This 1969 Shelby GT500 is being sold directly from the private collection of Carroll Shelby, interestingly he bought the car secondhand to add it to his collection, and it would stay in his personal possession for decades – where it would remain even after his passing in 2012.
The 1969 Shelby GT500
The 1969 Shelby GT500 would be the last of the original Shelby Mustangs along with its smaller-engined sibling the Shelby GT350.
These two Shelby Mustangs are perhaps the easiest to identify from a distance thanks to their completely re-designed front ends that are a few inches longer than the stock 1969 Mustang, and visually completely different. The letterbox style front surrounds a blacked-out grille with chrome accents and two headlights, above four rectangular lights fitted below.
Ford was far more involved with the design and construction of the Shelby GT500 (and GT350) than it had been in previous years, in fact Carroll Shelby now had relatively little input, and the Shelby-Ford partnership would end in the summer of ’69.
There are positives and negatives to this, the positive being that the build quality on the cars was better than earlier years (overall), and the negative being that the cars didn’t have as much of that underdog Shelby spirit.
The heyday of the first American muscle cars was waning by the late 1960s and this could be seen nowhere more prevalently than in the Shelby GT500’s sales figures. Just a few hundred would leave dealer showrooms containing their new owners, leaving Ford to rebadge unsold inventory in 1970 (under FBI supervision) to the 1970 model year.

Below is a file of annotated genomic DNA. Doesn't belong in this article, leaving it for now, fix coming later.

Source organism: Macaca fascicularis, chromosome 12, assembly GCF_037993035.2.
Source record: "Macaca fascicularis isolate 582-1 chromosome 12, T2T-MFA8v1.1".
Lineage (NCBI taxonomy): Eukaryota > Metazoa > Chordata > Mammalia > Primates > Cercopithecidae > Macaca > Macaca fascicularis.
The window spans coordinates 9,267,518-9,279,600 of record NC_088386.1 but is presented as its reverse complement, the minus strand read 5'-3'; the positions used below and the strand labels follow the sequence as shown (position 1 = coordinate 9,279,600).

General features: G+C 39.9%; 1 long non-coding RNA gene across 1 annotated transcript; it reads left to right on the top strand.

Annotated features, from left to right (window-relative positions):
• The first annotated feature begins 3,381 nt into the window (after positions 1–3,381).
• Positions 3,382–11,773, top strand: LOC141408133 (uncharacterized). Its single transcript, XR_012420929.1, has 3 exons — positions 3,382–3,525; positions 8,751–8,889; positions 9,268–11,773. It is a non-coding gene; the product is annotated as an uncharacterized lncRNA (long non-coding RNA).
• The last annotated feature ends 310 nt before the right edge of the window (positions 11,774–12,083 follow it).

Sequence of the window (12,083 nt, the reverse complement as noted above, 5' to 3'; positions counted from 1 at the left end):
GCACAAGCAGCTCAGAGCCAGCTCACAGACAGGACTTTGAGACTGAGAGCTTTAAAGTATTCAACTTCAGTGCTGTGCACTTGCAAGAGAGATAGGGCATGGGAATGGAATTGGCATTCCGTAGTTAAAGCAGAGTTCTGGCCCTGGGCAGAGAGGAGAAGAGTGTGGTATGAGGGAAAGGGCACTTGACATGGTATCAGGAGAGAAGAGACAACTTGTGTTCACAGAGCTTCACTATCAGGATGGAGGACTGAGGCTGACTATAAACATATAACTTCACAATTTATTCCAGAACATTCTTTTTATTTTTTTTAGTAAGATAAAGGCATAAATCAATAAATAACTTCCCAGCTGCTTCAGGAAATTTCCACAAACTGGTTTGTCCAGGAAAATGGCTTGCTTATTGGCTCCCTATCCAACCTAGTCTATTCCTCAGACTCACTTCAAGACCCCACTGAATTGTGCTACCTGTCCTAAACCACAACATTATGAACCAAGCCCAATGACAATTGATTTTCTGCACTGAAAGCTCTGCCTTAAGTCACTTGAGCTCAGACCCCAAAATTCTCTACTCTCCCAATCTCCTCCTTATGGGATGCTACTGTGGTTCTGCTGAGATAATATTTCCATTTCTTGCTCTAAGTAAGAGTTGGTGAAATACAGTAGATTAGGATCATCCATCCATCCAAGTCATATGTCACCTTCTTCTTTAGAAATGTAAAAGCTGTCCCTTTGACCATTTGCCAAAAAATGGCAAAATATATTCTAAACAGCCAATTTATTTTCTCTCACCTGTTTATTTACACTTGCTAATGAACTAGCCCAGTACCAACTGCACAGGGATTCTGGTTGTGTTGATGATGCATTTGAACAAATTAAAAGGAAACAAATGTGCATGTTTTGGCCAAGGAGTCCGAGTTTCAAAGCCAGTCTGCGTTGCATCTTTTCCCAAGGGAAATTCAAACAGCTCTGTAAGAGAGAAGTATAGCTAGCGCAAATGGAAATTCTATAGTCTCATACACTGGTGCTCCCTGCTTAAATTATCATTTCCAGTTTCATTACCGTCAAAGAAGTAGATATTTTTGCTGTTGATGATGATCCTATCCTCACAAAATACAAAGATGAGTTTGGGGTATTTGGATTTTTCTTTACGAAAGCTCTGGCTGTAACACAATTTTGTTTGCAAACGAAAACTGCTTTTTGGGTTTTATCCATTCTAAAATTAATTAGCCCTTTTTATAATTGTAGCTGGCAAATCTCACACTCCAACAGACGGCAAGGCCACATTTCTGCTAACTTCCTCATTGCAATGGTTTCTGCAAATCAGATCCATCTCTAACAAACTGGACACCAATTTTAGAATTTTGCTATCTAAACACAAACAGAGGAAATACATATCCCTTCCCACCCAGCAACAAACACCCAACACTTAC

The 1969 Shelby GT500 Engine + Performance Specifications
When the GT500 was first released in 1967 Carroll Shelby famously said “This is the first car I’m really proud of.” – this was quite the statement from the famous racing driver turned performance car builder, and by this time he’d already built a number of very significant vehicles.
The reason for his love of the GT500 was almost certainly the engine – it was fitted with the 427 cubic inch V8 nicknamed the “Cobra Le Mans” engine. This was the same engine that had been used in the Ford GT40 to take its hugely popular win in 1967, which did absolutely no harm to Ford’s marketing efforts.
For 1968 onwards the 427 was swapped out for the 428 Cobra Jet which was easier to manufacture in significant volumes.
The 428-engined Shelby GT500 was capable of 335 hp at 3200 RPM and a prodigious 440 ft-lbs of torque at 3400 RPM. The 0-60 mph time is a flat 6 seconds and the 1/4 mile time is 14.0 seconds at 95 mph, though high 13s have been reported from reliable sources.
The fuel economy is exactly as eye-watering as you may expect at just 11-12 mpg, but with cars like this you calculate fuel usage in smiles per mile, not miles per gallon.
Carroll Shelby’s Own Personal 1969 Shelby GT500
This car is doubtless one of the most special examples of the 1969 Shelby GT500 in existence due to the fact that it belonged to Carroll Shelby himself for so many years.
It was built at the Dearborn plant on April 14, 1969 with its 428 Cobra Jet, a C-6 Automatic transmission, Candyapple Red paint and white knit vinyl hi-back bucket seats. Options included a traction-lok differential, air conditioning, competition suspension, and a tachometer with a trip odometer.
The first few years of its life were spent over on the East Coast of the USA before it was bought by Shelby in California. A few years ago the car was fully restored by Barry Smiths’ Legendary G.T. Continuation Cars, Inc. (a licensed Shelby partner) and it now presents in remarkably good condition throughout.
If you’d like to read more about this car or register to bid you can click here to view the listing on Bonhams.
Images courtesy of Bonhams
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